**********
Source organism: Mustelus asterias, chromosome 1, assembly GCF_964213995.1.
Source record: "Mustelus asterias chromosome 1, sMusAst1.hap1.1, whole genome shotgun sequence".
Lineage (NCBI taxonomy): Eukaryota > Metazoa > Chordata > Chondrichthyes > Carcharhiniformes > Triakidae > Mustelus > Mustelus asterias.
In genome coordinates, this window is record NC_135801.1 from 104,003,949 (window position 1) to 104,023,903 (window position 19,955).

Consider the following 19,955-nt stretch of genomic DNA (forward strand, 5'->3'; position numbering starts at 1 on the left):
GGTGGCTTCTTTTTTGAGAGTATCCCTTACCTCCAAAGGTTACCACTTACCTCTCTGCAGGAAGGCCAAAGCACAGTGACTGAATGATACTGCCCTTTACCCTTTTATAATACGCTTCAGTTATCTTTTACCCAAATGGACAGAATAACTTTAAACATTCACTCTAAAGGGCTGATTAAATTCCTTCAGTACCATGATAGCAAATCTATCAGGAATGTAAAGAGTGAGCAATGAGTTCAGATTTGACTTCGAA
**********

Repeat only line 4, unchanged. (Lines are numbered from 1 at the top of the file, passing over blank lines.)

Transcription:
In genome coordinates, this window is record NC_135801.1 from 104,003,949 (window position 1) to 104,023,903 (window position 19,955).